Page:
March 6 2015 Latest news:
Ben Woods , Business writer
Tuesday, July 22, 2014
Environment secretary Liz Truss has issued a clarion call to Norfolk’s farming community to step forward and be counted in the fight to boost global food production.
Embracing her new cabinet post, Ms Truss urged producers across the county to forge closer ties with leading researchers to ensure the region remains a “world leader” in agricultural science.
Her rallying cry follows yesterday’s announcement that £18m of government money would now be ploughed into innovative projects designed to increase yields.
But the South West Norfolk MP has been warned that she must be quick to grasp the nettle on her food and farming brief to prevent businesses being derailed by unnecessary legislation.
“If we are to feed our population, improve our health and conserve our precious resources like water – science is crucial,” she said.
“When I visited the John Innes Centre in Norwich I saw for myself their world-leading research and how it is benefiting farmers on the ground. Norfolk’s reputation for scientific excellence is further enhanced by the work of MPs such as George Freeman who played a key role in drawing up the government’s Agri-Tech Strategy and is now our first-ever Minister for Life Sciences.
“But in Norfolk it’s not just thinking – it’s doing. British Sugar’s Wissington plant exemplifies this – using its waste carbon dioxide and heat to grow tomatoes – in fact it’s England’s largest producer. As part of an integrated approach to crop management, the tomatoes are pollinated by more than 8,500 bumblebees, living in 170 hives.
“Today, the UK’s agri-food industry is worth £97 billion and employs nearly four million people. It is our largest manufacturing sector. That’s why boosting food production is vital to the growth of our economy and why this government is putting agriculture at the heart of its long-term economic plan.”
Yesterday’s announcement comes as a second boost for the agricultural sector after it was revealed that £8m would be injected into early stage agri-tech businesses as part of a new venture capital fund co-launched by the Adapt Low Carbon Group, based in Norwich.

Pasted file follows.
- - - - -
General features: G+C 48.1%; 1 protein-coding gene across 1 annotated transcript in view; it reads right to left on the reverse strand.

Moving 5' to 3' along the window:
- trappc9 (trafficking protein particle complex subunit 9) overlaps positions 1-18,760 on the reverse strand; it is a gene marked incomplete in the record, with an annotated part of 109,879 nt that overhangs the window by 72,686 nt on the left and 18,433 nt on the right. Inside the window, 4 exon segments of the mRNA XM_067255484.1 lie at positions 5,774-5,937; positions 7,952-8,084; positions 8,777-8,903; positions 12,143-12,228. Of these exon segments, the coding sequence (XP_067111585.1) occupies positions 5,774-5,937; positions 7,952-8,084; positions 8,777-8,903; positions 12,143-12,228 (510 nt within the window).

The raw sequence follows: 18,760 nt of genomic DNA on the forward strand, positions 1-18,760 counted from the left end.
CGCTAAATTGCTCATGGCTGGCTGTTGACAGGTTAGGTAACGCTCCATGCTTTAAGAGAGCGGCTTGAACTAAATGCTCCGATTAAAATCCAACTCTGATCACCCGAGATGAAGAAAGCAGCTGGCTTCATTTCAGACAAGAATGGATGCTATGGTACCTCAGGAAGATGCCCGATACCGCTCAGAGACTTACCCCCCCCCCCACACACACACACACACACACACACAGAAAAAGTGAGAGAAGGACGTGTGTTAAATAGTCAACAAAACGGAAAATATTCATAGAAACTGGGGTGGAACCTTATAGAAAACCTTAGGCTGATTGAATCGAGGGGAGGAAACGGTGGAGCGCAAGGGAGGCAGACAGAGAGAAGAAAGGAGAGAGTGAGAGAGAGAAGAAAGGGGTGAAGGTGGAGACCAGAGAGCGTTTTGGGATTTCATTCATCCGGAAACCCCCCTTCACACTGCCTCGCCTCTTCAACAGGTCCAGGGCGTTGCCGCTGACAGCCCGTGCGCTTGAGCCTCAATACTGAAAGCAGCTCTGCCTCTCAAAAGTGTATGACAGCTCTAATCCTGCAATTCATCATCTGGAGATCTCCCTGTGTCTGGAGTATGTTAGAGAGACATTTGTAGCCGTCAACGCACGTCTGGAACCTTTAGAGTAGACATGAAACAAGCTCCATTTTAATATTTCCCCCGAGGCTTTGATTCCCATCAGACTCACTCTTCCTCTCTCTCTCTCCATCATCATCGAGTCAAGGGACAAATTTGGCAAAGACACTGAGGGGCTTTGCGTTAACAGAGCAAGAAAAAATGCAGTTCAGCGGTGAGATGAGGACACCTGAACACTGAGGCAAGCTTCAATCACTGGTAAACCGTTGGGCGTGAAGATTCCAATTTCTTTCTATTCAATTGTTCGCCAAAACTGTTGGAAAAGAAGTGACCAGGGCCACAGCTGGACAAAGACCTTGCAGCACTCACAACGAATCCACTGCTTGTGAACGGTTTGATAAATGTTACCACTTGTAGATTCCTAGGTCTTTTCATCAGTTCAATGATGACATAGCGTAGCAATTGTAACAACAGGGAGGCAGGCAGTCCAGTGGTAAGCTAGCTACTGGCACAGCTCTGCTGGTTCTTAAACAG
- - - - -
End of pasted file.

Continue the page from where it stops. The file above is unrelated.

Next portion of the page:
Meanwhile, the Country Land and Business Association has already told Ms Truss that she must prevent the government becoming to urban focussed if she is to ensure that rural communities remain viable places to live and work.
She added: “ I’m really pleased that one of my first announcements as Environment Secretary is the £18 million of projects, jointly funded with industry, to support fifteen cutting-edge agricultural research projects across Britain. “These projects will help take ideas from the lab to the marketplace, further developing our high-tech, highly-skilled agriculture sector.
“This develops our science base while increasing the competitiveness and sustainability of our world-leading food producers.
“The East of England has eight organisations involved with the projects, demonstrating the importance of this region to the UK’s wider economy. One of the projects will be using ‘big data’ to quantify soil health, while promoting best practice back to farmers and land managers. Another, being led by KWS in Cambridgeshire, is developing innovative techniques for hybridising wheat to boost food security at home and abroad.
“The government is dedicated to ensuring that our farmers and growers are the most competitive in the world and that the UK is a world leader in agricultural science, innovation and sustainability. We led the agricultural revolution of the 18th and 19th centuries. It’s vital that we do the same today.”
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With a reputation as one of the toughest people in business, many stores would shudder at the thought of getting the Mary Portas treatment.